I WANT TO LOSE WEIGHT BUT I CAN’T
So perhaps you’re overweight and constantly trying to lose weight, and it doesn’t matter what you do, it just doesn’t seem to be shifting.
Ring any bells?
Here’s a few reason why this could be.
The biggest issue… you’re overeating. Plain and simple.
You’re actually consuming too many calories overall and this could cause your weight loss to just plateau.
Look, you and I both know that if you take in too many calories, your weight is going to go up.
It doesn’t matter what kind of diet you’re on. Dairy free, gluten free, or any other.
You need to track your calorie intake accurately for at least a week, and then step on the scales to see if there’s any difference.
Another reason is because you’re probably eating too much sugar or processed foods.
If you want to lose weight, these are your biggest enemies.
Even low-fat ready meals are processed foods.
Processed foods don’t necessarily fill you up, although they have been proven to cause cravings.
The craving will usually tend to make you eat more food, resulting in overeating.
If you want to lose weight and stay healthy, stay away or restrict your intake of processed and ready made foods.
If you’ve got belly fat that you’re finding difficult to shift, the cause could be stress.
Excessive stress causes your cortisol levels to rise. And high cortisol levels have been linked to stubborn belly fat.
The other problem with stress is that it can make you eat emotionally.
Meaning you’re eating just to make you feel better.
Again, this can lead to overeating and weight gain.
Try to handle your stress levels by perhaps meditating for around 20 minutes every day.
To help reduce your cortisol levels, try getting some more sleep and take daily brisk walks around 30 minutes.
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HOW TO REMEMBER MORE OF WHAT YOU STUDY
The human brain is an incredibly powerful biological machine.
It starts working from the moment you are born and only stops working just before you sit an exam.
Heard this one before?
This is one of the greatest fears that students have when it comes to learning.
They revise for several hours everyday for months on end. Then as soon as they enter the exam room, their mind goes blank.
Why does this happen?
Exam stress is a major factor, but also bad study habits play a role.
Just because you’re reading for hours, don’t expect your mind to remember everything.
There are many important factors that you need to consider before you start revising.
Here are a few of the best ones to help you remember more of what you study.
Your Mood Matters.
Before you begin your learning or revising session, make sure your in a positive mood.
A negative or bad mood will not allow you to study effectively because you will most likely be focused on your negative mood rather than your studying.
Your brain cannot focus on two things at once.
So if you’re in a bad or negative mood, try changing your state of mind by thinking about something pleasant for a few minutes or listening to your favourite music or song.
Anything that will help you reframe your thinking from negative to positive.
When are you most Alert?
Discover the best time of the day that you feel most alert and schedule your study for that time frame.
It could be just after school, first thing in the morning, or maybe you prefer studying in the evening.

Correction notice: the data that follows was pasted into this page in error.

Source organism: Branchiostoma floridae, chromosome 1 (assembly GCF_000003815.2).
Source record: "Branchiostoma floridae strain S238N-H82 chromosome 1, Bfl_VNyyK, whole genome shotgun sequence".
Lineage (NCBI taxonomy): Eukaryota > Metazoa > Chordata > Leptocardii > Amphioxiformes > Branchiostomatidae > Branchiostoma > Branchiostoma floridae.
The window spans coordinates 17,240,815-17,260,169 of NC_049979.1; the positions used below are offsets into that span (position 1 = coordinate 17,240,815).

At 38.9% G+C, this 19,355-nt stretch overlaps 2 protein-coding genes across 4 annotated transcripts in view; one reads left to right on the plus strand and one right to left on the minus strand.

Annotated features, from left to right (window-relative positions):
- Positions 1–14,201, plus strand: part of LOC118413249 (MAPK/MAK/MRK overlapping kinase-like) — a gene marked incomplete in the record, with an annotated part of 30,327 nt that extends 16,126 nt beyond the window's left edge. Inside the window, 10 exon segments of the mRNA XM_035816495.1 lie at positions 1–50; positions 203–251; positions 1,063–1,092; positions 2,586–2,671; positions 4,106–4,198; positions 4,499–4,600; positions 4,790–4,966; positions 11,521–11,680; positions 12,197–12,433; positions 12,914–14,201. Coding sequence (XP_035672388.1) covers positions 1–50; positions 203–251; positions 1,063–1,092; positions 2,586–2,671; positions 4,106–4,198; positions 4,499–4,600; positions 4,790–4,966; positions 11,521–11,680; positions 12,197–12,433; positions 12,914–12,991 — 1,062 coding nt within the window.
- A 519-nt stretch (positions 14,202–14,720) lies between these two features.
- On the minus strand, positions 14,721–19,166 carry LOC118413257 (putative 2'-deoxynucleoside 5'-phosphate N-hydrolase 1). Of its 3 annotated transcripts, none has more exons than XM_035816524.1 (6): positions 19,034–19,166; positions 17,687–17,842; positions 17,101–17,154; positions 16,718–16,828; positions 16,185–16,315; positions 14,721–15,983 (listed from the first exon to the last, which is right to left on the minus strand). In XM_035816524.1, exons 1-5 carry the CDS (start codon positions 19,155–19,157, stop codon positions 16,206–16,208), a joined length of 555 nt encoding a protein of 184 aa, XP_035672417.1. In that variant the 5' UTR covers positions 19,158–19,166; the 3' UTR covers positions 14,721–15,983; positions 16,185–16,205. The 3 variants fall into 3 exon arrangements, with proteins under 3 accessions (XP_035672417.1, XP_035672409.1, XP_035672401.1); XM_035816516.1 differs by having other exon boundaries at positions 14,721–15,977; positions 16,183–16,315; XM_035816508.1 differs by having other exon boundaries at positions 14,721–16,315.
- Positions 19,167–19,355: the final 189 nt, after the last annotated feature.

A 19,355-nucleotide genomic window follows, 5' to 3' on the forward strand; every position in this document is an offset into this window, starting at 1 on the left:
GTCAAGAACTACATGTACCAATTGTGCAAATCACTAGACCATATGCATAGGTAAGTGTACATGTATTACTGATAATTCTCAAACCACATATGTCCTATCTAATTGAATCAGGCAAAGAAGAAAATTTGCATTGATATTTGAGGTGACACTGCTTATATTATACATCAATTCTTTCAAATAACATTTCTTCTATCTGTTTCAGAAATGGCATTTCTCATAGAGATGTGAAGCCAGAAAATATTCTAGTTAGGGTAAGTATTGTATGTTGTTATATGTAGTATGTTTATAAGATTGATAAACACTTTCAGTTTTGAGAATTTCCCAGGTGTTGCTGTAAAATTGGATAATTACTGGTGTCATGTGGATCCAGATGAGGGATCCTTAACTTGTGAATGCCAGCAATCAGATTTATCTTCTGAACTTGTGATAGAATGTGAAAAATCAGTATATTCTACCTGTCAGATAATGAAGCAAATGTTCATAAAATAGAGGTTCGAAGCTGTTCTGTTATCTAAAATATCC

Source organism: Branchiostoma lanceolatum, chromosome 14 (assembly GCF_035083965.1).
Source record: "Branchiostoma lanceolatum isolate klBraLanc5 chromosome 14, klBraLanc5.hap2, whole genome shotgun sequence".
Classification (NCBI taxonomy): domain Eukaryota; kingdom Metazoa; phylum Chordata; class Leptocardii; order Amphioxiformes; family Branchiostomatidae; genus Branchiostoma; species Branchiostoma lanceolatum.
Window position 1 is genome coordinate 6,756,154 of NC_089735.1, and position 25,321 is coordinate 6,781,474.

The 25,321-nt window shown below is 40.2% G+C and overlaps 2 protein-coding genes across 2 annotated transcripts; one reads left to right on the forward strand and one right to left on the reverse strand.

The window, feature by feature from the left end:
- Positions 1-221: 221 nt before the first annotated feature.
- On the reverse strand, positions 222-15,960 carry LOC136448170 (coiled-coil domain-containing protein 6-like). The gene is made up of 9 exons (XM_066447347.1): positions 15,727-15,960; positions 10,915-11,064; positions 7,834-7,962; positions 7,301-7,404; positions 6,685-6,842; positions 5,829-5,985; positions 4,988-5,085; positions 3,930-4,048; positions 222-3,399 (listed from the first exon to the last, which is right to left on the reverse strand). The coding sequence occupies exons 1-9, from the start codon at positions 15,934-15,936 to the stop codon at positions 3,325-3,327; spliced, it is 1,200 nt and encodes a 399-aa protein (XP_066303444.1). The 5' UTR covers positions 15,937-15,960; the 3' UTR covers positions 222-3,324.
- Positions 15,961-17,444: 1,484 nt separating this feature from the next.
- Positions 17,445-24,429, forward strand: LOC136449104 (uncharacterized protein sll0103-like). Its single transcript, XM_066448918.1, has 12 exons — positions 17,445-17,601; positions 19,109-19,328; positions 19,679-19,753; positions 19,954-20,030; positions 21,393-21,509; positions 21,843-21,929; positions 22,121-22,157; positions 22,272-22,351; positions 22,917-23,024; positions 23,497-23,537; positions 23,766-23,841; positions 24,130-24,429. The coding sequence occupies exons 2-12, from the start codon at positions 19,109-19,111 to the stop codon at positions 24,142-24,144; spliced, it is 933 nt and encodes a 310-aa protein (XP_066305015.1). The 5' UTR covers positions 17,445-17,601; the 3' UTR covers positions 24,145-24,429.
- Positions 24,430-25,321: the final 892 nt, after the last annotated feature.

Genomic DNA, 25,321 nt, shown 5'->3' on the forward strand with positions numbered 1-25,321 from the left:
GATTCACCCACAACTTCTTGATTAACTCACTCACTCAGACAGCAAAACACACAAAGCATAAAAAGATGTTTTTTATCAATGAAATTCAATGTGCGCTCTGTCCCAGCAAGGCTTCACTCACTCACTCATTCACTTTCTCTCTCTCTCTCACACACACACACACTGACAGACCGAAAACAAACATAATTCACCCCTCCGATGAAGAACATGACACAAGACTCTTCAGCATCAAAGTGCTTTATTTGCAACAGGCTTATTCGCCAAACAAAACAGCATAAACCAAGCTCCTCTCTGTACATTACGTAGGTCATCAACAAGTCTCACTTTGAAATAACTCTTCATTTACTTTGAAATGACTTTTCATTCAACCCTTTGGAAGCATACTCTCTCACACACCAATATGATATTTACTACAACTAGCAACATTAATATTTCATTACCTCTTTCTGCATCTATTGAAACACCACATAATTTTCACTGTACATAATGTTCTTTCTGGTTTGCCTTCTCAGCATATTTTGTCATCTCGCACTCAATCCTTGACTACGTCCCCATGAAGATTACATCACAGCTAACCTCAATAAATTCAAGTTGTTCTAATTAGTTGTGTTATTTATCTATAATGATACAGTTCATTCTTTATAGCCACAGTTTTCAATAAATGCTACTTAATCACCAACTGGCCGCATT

Select a time in the day you feel most alert.
There is really no point in forcing yourself to study if you’re feeling tired or fatigued.
Many people say studying first thing in the morning is ideal because there are very few distractions.
Even though that is true, if you’re waking up early in the morning feeling very tired, you’re not likely to maintain your focus on your studying or revision.
However, if you are a morning person, then by all means go for it.
When you are studying or revising, make sure you schedule blocks of time to study and to take a break.
This usually depends on how long you can maintain focus on a particular topic.
Around 30 to 45 minutes is ideal followed by a 10 minute break.
This is just a guide. You should choose a study time block that is manageable by you.
When you do take a break, go outside if possible for a short walk and get some fresh air.
It will help oxygenate you brain and help release tiredness and fatigue.
Get enough Sleep.
This isn’t necessarily about how many hours of sleep you get, but more importantly, how deep a sleep you get.
Sleep is not just something you do to help overcome tiredness, because during sleep, your brain uses that time, amongst other things, to covert facts from your short-term memory to long-term memory.
Useful for revision, don’t you think?
The optimal level for children is around 9 hours each night, and between 7 and 9 hours for adults.
Although, if you so wish, you could take a 10 minute power nap after each study session.
No more than that please.
Then wake up, take a five minutes stroll, drink some water, and begin you next study session.
Improve your memory without taking a course or learning memory techniques in just 30 minutes a day
Improve your confidence and your ability to focus and remain calm in exams in just 30 minutes a day
Naturally take back control of your stress levels without medication now in just 30 minutes a day
Improve your child’s mathematical abilities in just 30 minutes a day.
Boost your ability to concentrate on your studies without forcing yourself, and understand more and better in just 30 minutes a day
Discover How to Loss Weight without Dieting in just 40 minutes a day
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